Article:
Discrimination because of age; it is illegal, and regrettably, inevitable.
“No one will hire me. I have good skills and a good record but I am having trouble to even get someone to acknowledge that I submitted a resume,” a 58-year-old healthcare executive told me recently. “The younger kids are getting the jobs, moving up and taking the jobs I want. I am scared to death that I will not be able to find another job in my field and I am too young to retire. I do not want to retire.”
Age should be an advantage, not a liability.
The truth is that older executives worried about the “competition” from younger generations who are eager to move up, need to stop and rethink their fears. You are more knowledgable and more experienced than at any point in your career. That should give you a winning advantage unless, of course, you have not effectively managed your career, adapting to dramatic changes in the marketplace and taking care of yourself physically.
In this context, there are two, and only two, types of senior executives: those who have adapted their approach — everything from digital technology, social media and leadership styles — versus those who believe they should be able to get by on who they are and what they have done without the aggravation of all those inconvenient and uncomfortable changes.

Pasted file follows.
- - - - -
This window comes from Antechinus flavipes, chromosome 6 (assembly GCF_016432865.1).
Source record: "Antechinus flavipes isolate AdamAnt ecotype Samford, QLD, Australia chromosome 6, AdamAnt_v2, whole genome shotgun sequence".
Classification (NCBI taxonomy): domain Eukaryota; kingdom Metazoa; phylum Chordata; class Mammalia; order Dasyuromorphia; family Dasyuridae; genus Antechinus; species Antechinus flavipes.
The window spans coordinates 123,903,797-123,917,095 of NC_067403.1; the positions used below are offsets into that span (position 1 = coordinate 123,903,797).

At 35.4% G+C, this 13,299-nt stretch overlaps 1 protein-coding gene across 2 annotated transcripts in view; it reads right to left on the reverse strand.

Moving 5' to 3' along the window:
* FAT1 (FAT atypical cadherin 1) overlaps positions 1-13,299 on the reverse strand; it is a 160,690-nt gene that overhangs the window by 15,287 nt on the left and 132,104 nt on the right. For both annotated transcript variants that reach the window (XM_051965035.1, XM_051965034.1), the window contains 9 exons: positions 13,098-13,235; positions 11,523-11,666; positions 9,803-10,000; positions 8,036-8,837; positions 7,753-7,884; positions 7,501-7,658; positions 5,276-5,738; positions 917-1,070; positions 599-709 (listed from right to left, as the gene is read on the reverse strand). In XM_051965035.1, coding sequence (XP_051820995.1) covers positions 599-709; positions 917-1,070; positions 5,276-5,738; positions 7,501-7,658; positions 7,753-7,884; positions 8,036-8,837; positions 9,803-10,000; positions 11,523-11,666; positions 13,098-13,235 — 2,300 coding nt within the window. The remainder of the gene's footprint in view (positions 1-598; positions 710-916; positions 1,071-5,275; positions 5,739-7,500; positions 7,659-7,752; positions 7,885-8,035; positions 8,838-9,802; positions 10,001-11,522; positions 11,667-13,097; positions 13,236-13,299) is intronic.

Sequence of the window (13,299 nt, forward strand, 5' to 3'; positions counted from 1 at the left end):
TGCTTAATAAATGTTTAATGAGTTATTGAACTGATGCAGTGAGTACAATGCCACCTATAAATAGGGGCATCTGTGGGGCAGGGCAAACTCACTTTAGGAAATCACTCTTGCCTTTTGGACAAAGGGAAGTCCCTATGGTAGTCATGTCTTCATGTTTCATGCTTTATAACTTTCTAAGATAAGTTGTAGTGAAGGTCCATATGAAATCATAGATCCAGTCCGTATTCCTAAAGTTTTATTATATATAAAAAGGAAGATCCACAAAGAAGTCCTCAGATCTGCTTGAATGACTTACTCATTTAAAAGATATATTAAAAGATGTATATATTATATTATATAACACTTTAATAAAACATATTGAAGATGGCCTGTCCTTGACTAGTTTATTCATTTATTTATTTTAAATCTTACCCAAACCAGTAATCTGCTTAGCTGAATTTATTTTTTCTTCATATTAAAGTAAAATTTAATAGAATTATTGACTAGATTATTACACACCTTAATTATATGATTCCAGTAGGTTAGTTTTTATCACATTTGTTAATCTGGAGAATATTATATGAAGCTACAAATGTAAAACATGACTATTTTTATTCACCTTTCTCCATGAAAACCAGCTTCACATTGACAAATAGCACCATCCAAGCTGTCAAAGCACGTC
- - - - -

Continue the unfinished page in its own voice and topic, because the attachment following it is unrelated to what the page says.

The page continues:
So let’s look at the rest of the story on my second paragraph example. He thought social media was a play toy for kids. He could see little or no value in LinkedIn, he was old-school in his approach to overseeing an organization and, last but not least, he looked and acted like someone who was past his prime. He had admittedly gained a little weight — by little I am guessing 30 to 40 pounds — his wardrobe was decidedly out-of-date 1990s — and his level of energy could best be described as lacking luster.
When you start talking about packaging, his appearance and career story were less than compelling.
Consider this: some age discrimination is overt and atmospheric — the recruiter is dissuaded by appearance, lack of energy and a major knowledge deficit in “new technology” that is composed of social media sites, use of smartphones and mobile apps, etc. Other forms of age discrimination are more subtle and insidious — a deep belief by employers or their agents that older people can’t hack it in today’s brave new world and that they won’t even acknowledge receipt of the resume, regardless of “how with it” and on top of his or her game that older candidate is.
If you are not up to date — physically, mentally and digitally — you make it easy for recruiters to discriminate.